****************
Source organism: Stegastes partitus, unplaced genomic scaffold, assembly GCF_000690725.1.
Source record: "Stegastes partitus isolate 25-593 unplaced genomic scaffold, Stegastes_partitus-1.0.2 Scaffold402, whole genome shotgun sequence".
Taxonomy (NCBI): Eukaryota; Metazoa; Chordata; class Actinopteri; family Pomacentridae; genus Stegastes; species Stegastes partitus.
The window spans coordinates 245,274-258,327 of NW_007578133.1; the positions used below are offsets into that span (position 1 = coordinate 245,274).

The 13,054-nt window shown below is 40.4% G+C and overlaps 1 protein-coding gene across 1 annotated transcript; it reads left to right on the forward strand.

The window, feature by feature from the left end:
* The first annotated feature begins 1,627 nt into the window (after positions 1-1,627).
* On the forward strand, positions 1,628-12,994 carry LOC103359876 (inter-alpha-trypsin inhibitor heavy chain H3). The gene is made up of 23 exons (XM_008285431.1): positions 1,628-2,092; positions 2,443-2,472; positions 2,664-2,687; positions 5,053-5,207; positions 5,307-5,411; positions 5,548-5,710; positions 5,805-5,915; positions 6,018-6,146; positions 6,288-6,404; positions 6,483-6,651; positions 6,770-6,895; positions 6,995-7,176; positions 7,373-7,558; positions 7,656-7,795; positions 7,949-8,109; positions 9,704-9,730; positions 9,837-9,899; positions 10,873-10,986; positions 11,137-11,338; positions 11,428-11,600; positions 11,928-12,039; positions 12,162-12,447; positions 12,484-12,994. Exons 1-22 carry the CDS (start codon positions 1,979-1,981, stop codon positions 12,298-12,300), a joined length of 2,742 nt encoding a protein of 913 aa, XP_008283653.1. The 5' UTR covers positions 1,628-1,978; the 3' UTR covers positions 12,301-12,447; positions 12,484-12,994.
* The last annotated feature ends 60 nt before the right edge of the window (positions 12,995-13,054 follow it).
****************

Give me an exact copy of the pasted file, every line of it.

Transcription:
Source organism: Stegastes partitus, unplaced genomic scaffold, assembly GCF_000690725.1.
Source record: "Stegastes partitus isolate 25-593 unplaced genomic scaffold, Stegastes_partitus-1.0.2 Scaffold402, whole genome shotgun sequence".
Taxonomy (NCBI): Eukaryota; Metazoa; Chordata; class Actinopteri; family Pomacentridae; genus Stegastes; species Stegastes partitus.
The window spans coordinates 245,274-258,327 of NW_007578133.1; the positions used below are offsets into that span (position 1 = coordinate 245,274).

The 13,054-nt window shown below is 40.4% G+C and overlaps 1 protein-coding gene across 1 annotated transcript; it reads left to right on the forward strand.

The window, feature by feature from the left end:
* The first annotated feature begins 1,627 nt into the window (after positions 1-1,627).
* On the forward strand, positions 1,628-12,994 carry LOC103359876 (inter-alpha-trypsin inhibitor heavy chain H3). The gene is made up of 23 exons (XM_008285431.1): positions 1,628-2,092; positions 2,443-2,472; positions 2,664-2,687; positions 5,053-5,207; positions 5,307-5,411; positions 5,548-5,710; positions 5,805-5,915; positions 6,018-6,146; positions 6,288-6,404; positions 6,483-6,651; positions 6,770-6,895; positions 6,995-7,176; positions 7,373-7,558; positions 7,656-7,795; positions 7,949-8,109; positions 9,704-9,730; positions 9,837-9,899; positions 10,873-10,986; positions 11,137-11,338; positions 11,428-11,600; positions 11,928-12,039; positions 12,162-12,447; positions 12,484-12,994. Exons 1-22 carry the CDS (start codon positions 1,979-1,981, stop codon positions 12,298-12,300), a joined length of 2,742 nt encoding a protein of 913 aa, XP_008283653.1. The 5' UTR covers positions 1,628-1,978; the 3' UTR covers positions 12,301-12,447; positions 12,484-12,994.
* The last annotated feature ends 60 nt before the right edge of the window (positions 12,995-13,054 follow it).